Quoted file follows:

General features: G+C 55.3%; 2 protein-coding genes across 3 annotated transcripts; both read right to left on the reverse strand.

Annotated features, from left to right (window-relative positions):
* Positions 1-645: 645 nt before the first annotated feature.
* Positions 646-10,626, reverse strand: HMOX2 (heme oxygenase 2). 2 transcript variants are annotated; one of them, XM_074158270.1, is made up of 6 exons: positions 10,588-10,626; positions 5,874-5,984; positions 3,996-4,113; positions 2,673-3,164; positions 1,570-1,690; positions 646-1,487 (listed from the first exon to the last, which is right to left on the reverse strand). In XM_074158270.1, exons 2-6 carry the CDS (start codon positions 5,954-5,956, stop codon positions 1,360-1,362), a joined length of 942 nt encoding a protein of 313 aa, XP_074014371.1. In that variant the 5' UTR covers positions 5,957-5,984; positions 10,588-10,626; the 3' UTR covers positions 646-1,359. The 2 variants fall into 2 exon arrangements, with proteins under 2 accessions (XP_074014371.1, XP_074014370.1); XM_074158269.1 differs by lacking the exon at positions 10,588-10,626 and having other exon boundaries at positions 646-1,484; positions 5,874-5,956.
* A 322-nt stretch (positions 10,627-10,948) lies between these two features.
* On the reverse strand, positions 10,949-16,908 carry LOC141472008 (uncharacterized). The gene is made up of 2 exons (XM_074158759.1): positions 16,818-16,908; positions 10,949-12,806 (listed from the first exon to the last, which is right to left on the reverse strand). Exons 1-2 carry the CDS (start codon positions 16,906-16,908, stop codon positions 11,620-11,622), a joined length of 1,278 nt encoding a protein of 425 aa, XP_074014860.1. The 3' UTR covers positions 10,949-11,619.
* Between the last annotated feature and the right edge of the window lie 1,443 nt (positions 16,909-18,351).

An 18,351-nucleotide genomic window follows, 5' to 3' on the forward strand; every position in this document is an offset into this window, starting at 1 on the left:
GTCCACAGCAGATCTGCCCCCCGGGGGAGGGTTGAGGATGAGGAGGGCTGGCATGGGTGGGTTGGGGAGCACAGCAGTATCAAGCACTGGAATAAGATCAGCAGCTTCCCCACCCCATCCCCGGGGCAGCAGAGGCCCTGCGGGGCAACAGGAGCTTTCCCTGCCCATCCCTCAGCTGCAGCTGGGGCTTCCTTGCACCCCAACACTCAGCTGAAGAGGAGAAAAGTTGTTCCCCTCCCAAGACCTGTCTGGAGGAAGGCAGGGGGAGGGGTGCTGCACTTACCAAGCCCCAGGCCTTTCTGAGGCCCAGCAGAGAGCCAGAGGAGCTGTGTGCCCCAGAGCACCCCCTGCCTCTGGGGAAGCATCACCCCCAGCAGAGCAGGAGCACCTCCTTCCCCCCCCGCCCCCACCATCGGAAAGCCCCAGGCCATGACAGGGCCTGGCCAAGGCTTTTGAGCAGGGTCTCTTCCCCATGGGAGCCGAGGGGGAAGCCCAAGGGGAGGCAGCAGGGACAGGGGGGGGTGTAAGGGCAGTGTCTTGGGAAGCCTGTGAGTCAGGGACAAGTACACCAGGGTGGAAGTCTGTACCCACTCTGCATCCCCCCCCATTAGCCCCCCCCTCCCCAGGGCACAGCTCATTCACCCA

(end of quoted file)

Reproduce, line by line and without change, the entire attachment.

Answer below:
General features: G+C 55.3%; 2 protein-coding genes across 3 annotated transcripts; both read right to left on the reverse strand.

Annotated features, from left to right (window-relative positions):
* Positions 1-645: 645 nt before the first annotated feature.
* Positions 646-10,626, reverse strand: HMOX2 (heme oxygenase 2). 2 transcript variants are annotated; one of them, XM_074158270.1, is made up of 6 exons: positions 10,588-10,626; positions 5,874-5,984; positions 3,996-4,113; positions 2,673-3,164; positions 1,570-1,690; positions 646-1,487 (listed from the first exon to the last, which is right to left on the reverse strand). In XM_074158270.1, exons 2-6 carry the CDS (start codon positions 5,954-5,956, stop codon positions 1,360-1,362), a joined length of 942 nt encoding a protein of 313 aa, XP_074014371.1. In that variant the 5' UTR covers positions 5,957-5,984; positions 10,588-10,626; the 3' UTR covers positions 646-1,359. The 2 variants fall into 2 exon arrangements, with proteins under 2 accessions (XP_074014371.1, XP_074014370.1); XM_074158269.1 differs by lacking the exon at positions 10,588-10,626 and having other exon boundaries at positions 646-1,484; positions 5,874-5,956.
* A 322-nt stretch (positions 10,627-10,948) lies between these two features.
* On the reverse strand, positions 10,949-16,908 carry LOC141472008 (uncharacterized). The gene is made up of 2 exons (XM_074158759.1): positions 16,818-16,908; positions 10,949-12,806 (listed from the first exon to the last, which is right to left on the reverse strand). Exons 1-2 carry the CDS (start codon positions 16,906-16,908, stop codon positions 11,620-11,622), a joined length of 1,278 nt encoding a protein of 425 aa, XP_074014860.1. The 3' UTR covers positions 10,949-11,619.
* Between the last annotated feature and the right edge of the window lie 1,443 nt (positions 16,909-18,351).

An 18,351-nucleotide genomic window follows, 5' to 3' on the forward strand; every position in this document is an offset into this window, starting at 1 on the left:
GTCCACAGCAGATCTGCCCCCCGGGGGAGGGTTGAGGATGAGGAGGGCTGGCATGGGTGGGTTGGGGAGCACAGCAGTATCAAGCACTGGAATAAGATCAGCAGCTTCCCCACCCCATCCCCGGGGCAGCAGAGGCCCTGCGGGGCAACAGGAGCTTTCCCTGCCCATCCCTCAGCTGCAGCTGGGGCTTCCTTGCACCCCAACACTCAGCTGAAGAGGAGAAAAGTTGTTCCCCTCCCAAGACCTGTCTGGAGGAAGGCAGGGGGAGGGGTGCTGCACTTACCAAGCCCCAGGCCTTTCTGAGGCCCAGCAGAGAGCCAGAGGAGCTGTGTGCCCCAGAGCACCCCCTGCCTCTGGGGAAGCATCACCCCCAGCAGAGCAGGAGCACCTCCTTCCCCCCCCGCCCCCACCATCGGAAAGCCCCAGGCCATGACAGGGCCTGGCCAAGGCTTTTGAGCAGGGTCTCTTCCCCATGGGAGCCGAGGGGGAAGCCCAAGGGGAGGCAGCAGGGACAGGGGGGGGTGTAAGGGCAGTGTCTTGGGAAGCCTGTGAGTCAGGGACAAGTACACCAGGGTGGAAGTCTGTACCCACTCTGCATCCCCCCCCATTAGCCCCCCCCTCCCCAGGGCACAGCTCATTCACCCA